cvs commit: src/etc/defaults periodic.conf

Bruce Evans bde at
Wed Feb 1 05:59:30 PST 2006

On Wed, 1 Feb 2006, Greg 'groggy' Lehey wrote:

> On Tuesday, 31 January 2006 at 21:59:48 +1100, Bruce Evans wrote:
>> On Tue, 31 Jan 2006, Gleb Smirnoff wrote:
>>> On Tue, Jan 31, 2006 at 08:28:16AM +1030, Greg 'groggy' Lehey wrote:
>>> G> On Monday, 30 January 2006 at 15:35:25 +0300, Gleb Smirnoff wrote:
>>> G> > On Mon, Jan 30, 2006 at 12:33:44PM +0000, Matteo Riondato wrote:
>>> G> > M>   Make df output in periodic mail human readable
>>> G> >
>>> G> > Thanks!
>>> G>
>>> G> *sigh*
>>> G>
>>> G> Not everybody is human.
>> Is somebody who thinks in exponential notation human?
> Possibly.  But is -h exponential?  It's far too coarse-grained.

It's exponential used in a bad way.  Exponential notation is good
for consistently scaling things that have similar sizes, and for
comparison of things that have exponentially different sizes.
In df it is used to inconsistently scale things that have similar

> My main objection to -h is that it's so difficult to read.  Currently
> I look at the output and I can see optically the relationships between
> the individual file systems.  For example:
>  Filesystem        1048576-blocks   Used Avail Capacity  Mounted on
>  /dev/ad0s3a                 8905   7924   268    97%    /
>  devfs                          0      0     0   100%    /dev
>  /dev/ad0s2a                 7929   2385  4908    33%    /5
>  ...
>  wantadilla:/dumpb         187780 180114  5788    97%    /dumpb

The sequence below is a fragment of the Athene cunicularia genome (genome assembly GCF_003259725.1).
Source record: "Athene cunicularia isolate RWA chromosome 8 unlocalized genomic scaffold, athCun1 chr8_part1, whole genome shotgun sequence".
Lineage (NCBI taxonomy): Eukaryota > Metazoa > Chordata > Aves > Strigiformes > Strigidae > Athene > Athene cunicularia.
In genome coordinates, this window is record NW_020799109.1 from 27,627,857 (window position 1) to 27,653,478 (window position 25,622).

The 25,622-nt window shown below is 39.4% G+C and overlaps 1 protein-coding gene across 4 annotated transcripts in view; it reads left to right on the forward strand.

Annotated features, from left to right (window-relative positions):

>  /dev/da0s1                   121     16   104    13%    /camera
> With -h, this distinction disappears: I need to read each individual
> line to compare them:
>  Filesystem           Size    Used   Avail Capacity  Mounted on
>  /dev/ad0s3a          8.7G    7.7G    268M    97%    /
>  devfs                1.0K    1.0K      0B   100%    /dev
>  /dev/ad0s2a          7.7G    2.3G    4.8G    33%    /5
>  ...
>  wantadilla:/dumpb    183G    176G    5.7G    97%    /dumpb
>  /dev/da0s1           121M     16M    105M    13%    /camera
> In the first output, the size of /dummpb is clearly about 1500 times
> the size of /camera (bottom two lines).  In the second output, you
> really need to look at the 'G' and the 'M'.

Also, for "/" and others, the scales are different within a single line.

Humans actually already use exponential notation too "see" things.
The see the lengths of the digit strings, which are essentially the
logarithms to base 10 of the sizes.  It is only necessary to read the
sizes to compare ones that are close.  With df -h, the lengths of the
digit strings can be seen in the same way, but to compare sizes all
the suffixes must be read, converted to different integers ("G" -> 9,
etc.) and added to the things seen.  I can't do the latter step
"optically" for even 2 numbers.

> Matteo suggested using -m instead of -k.  Clearly I like that (it's my
> default).  But maybe the real question is a matter of scaling.
> Clearly something like this looks confusing:
>  Filesystem        1K-blocks      Used   Avail Capacity  Mounted on
>  wantadilla:/dumpb 192287056 184436908 5927280    97%    /dumpb

1K is already scaled from the POSIX default of 512, and the POSIX
default of 512 is already scaled from the actual fs block size which
now defaults to 2K for ffs.

I think a config flag to set the default is enough and the default
shouldn't have been changed.

> So maybe we need a df option that maintains a certain number of
> significant digits; for /camera it might correspond to -k:
>  Filesystem 1K-blocks  Used  Avail Capacity  Mounted on
>  /dev/da0s1    124096 16704 107392    13%    /camera

Yes, this would give dynamically what most (?) users do statically by
setting BLOCKSIZE.

> For most, however, it would correspond to -m.  The important thing is
> that it should use the same unit for all file systems mentioned.

-k works fine for file system sizes up to 10G or 100G, which may still
be the sizes for most.


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